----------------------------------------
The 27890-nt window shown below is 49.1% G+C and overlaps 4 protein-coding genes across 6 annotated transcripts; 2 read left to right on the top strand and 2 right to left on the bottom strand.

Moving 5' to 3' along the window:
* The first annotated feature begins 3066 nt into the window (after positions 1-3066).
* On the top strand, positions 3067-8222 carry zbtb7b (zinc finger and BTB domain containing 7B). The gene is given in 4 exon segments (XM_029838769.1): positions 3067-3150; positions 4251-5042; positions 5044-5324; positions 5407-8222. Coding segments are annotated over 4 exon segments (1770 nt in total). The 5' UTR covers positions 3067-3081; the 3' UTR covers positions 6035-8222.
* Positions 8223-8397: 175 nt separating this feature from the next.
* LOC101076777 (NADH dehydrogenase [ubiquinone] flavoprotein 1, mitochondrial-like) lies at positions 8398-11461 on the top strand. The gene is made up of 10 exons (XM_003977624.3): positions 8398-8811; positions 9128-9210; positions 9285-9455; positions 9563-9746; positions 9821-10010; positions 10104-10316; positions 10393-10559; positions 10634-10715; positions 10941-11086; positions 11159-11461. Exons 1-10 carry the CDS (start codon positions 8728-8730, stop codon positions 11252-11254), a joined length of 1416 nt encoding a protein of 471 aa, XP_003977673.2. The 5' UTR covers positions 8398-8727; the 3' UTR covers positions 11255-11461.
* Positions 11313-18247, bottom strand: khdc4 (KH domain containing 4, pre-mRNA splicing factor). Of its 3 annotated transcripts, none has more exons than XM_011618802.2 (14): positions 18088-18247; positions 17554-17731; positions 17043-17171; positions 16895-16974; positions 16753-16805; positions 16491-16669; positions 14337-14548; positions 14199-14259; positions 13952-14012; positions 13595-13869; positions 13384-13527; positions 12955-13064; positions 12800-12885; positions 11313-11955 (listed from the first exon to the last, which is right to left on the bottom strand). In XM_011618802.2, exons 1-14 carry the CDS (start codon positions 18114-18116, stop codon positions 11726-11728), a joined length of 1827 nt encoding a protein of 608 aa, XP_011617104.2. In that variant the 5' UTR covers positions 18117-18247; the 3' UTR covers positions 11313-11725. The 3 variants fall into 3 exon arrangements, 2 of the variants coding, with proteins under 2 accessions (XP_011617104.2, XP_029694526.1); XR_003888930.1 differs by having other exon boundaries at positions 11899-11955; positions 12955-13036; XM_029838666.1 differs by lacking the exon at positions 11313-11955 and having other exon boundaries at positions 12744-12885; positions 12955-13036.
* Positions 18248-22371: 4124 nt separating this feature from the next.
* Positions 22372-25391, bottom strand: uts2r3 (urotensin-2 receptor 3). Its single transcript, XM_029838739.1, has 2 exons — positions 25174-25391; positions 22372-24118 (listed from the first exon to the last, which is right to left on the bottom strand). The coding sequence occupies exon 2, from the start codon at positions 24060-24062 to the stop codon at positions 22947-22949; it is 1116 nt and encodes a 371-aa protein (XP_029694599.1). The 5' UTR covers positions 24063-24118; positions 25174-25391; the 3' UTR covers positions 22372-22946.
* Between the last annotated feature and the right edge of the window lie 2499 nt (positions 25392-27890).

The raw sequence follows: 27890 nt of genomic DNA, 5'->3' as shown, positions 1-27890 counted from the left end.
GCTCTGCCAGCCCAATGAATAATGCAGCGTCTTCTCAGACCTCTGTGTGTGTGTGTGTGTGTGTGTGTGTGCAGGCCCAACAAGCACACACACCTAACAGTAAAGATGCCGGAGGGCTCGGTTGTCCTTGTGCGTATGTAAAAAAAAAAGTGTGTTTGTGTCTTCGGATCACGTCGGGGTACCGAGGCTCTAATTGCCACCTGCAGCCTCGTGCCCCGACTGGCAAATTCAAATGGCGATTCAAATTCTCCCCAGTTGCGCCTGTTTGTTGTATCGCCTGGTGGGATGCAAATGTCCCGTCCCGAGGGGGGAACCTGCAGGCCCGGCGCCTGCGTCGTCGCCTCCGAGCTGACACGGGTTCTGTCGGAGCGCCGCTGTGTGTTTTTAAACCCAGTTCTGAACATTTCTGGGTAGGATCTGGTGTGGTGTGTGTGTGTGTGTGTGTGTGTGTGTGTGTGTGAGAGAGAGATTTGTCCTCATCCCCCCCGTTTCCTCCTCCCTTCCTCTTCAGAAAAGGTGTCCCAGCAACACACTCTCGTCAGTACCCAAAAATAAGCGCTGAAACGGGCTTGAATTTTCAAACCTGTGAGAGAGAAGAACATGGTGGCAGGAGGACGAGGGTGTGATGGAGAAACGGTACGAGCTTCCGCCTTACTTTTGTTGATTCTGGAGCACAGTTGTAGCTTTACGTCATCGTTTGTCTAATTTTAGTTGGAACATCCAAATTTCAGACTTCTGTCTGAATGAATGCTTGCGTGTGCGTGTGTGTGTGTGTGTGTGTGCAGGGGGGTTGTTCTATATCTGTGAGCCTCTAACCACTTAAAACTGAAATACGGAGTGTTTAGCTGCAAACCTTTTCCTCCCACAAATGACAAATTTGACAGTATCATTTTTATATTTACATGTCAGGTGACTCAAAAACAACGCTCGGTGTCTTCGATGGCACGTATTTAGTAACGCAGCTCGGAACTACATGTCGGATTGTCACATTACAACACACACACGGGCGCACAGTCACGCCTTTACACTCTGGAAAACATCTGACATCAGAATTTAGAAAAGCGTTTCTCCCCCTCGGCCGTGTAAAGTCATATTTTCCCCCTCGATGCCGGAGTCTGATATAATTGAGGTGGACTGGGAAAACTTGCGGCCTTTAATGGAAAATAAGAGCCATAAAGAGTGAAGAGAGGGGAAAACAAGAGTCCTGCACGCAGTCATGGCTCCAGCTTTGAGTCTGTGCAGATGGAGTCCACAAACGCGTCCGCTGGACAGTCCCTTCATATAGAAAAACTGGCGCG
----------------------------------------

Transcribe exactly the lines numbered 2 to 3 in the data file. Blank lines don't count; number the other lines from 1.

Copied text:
Moving 5' to 3' along the window:
* The first annotated feature begins 3066 nt into the window (after positions 1-3066).